Celebrate your challenge completion

– Verified Everesting automatically qualifies you for a range of items in the Everesting store.

– New run-specific items are being added to the store, so check back soon.

Being the first

– The first Everesting run for each climb will be signified by ‘First’ on the hall of fame (or First* if you Everested at the same time in a group). Copied a climb that someone else has done? It absolutely still counts in the hall of fame. Everesting is tough whichever way you look at it, although in the spirit of adventure why not seek something uncharted and stamp your name on the side of it?

– Runs can be added retrospectively, however they must be able to be correctly verified in order to qualify. If it turns out someone was before you, then they were before you.

– Interested in Everesting as a group for a first known ascent? That’s fine, we’ll include all participants in the Hall of Fame with an asterisk to signify the group attempt.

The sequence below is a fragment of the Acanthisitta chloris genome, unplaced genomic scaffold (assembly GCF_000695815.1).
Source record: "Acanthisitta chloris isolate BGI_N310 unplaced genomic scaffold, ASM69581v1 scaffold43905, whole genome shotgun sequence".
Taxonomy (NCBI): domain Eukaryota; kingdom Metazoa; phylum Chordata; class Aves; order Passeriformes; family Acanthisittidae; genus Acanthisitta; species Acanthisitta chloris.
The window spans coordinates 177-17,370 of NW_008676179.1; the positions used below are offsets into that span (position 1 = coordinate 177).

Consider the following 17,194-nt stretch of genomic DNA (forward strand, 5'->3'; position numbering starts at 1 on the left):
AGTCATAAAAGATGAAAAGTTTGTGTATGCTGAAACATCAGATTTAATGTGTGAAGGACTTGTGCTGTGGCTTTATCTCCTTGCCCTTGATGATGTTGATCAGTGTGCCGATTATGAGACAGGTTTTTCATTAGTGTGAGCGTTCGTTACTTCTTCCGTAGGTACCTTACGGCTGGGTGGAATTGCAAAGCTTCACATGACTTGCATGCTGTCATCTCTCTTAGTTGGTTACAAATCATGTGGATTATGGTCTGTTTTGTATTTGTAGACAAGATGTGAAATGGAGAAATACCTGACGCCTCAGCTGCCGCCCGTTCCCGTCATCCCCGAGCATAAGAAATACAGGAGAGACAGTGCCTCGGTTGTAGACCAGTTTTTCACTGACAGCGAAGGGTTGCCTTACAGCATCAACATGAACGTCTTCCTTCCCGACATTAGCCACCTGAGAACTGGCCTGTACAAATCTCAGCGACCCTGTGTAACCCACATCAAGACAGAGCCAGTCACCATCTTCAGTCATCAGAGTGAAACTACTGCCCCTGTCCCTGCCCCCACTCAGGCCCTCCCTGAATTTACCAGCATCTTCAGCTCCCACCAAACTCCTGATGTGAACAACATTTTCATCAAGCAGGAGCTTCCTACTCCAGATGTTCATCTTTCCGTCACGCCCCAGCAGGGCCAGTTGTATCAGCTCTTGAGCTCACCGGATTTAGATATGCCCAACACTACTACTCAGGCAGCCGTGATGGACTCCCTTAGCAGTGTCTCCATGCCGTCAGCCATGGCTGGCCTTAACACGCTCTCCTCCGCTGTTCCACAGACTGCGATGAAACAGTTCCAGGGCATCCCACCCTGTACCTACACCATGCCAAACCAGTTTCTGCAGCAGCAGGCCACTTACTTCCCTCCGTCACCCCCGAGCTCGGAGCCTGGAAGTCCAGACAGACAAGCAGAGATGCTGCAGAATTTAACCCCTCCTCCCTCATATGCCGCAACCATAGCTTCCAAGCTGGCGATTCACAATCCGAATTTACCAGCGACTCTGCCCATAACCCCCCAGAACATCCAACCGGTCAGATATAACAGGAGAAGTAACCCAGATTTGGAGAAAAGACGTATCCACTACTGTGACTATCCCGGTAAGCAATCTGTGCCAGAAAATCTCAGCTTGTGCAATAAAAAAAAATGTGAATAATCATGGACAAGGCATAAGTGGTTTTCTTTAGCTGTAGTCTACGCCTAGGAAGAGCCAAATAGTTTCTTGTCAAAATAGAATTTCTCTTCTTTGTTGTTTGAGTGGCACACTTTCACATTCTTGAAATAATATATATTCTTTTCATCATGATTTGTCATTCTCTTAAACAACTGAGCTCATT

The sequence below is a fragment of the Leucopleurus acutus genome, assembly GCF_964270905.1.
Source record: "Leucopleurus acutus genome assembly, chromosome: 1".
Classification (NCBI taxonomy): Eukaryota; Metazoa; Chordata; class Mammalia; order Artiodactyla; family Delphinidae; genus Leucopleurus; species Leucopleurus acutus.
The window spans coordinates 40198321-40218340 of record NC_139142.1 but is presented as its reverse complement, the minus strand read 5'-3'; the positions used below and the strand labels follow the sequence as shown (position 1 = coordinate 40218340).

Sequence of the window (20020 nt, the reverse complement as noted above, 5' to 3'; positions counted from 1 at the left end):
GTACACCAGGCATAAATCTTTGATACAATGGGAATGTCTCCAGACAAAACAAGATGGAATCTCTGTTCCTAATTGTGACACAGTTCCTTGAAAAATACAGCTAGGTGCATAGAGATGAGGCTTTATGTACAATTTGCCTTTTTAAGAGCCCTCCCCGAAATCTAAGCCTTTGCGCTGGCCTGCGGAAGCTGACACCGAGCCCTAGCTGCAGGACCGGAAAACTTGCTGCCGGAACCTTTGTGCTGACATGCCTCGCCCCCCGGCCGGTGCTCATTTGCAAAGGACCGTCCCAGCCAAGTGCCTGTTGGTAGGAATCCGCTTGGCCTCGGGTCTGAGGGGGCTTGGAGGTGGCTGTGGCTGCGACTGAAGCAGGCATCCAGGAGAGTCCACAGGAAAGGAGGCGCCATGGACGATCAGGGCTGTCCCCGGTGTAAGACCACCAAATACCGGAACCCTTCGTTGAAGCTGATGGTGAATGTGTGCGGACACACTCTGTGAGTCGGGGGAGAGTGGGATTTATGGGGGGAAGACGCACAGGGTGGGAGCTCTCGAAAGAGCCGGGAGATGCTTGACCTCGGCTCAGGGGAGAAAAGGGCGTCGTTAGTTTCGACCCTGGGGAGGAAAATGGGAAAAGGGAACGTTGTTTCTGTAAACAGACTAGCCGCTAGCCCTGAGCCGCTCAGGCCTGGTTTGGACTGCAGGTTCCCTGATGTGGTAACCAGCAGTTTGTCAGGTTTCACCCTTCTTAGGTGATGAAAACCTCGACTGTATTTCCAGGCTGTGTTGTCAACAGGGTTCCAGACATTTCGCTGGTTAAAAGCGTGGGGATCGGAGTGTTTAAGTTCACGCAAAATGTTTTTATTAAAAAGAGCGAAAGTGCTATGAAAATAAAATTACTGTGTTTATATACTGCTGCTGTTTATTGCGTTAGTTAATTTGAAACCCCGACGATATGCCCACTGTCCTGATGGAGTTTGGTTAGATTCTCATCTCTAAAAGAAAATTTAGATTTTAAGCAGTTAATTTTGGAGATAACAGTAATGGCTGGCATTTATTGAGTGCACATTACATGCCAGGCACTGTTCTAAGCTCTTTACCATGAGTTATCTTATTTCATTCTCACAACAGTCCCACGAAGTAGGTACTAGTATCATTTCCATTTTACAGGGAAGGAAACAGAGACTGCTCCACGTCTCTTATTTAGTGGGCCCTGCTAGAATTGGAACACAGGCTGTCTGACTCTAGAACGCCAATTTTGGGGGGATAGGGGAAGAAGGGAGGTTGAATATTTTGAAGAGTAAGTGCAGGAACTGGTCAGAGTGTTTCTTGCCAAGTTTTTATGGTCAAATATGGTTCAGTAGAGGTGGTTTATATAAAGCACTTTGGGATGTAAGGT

Multiple Everesting in the one attempt

– If you are planning a multiple Everesting (double, triple, or beyond) then you can complete it all on one climb, or use a different climb for each ‘Everesting’. You have two options with the order if using different climbs. Option 1 is to complete each Everesting climb, and then move to the next. Option 2 is to select a hill with a finish at the top, and run each side until both sides individually come to 8,848m.

– An exception to the no-sleep requirement is if you are completing multiple Everestings in one activity. In this instance the first Everesting must still be completed with no sleep, however an allowance for up to 2 hours for each ‘subsequent’ Everesting exists. This 2 hour allowance is a total, so it can be taken as 1x 2hr sleep, 2x 1hr sleeps, 4x 30min sleeps etc. We will respect your integrity, and trust you on the use of this time. Please don’t break that trust! This allowance is to reduce the impact of sleep deprivation and ensure that you get back down off the mountain safely. As with single Everesting attempts please ensure that you have support on hand to assist in making an independent judgement call on your fatigue levels.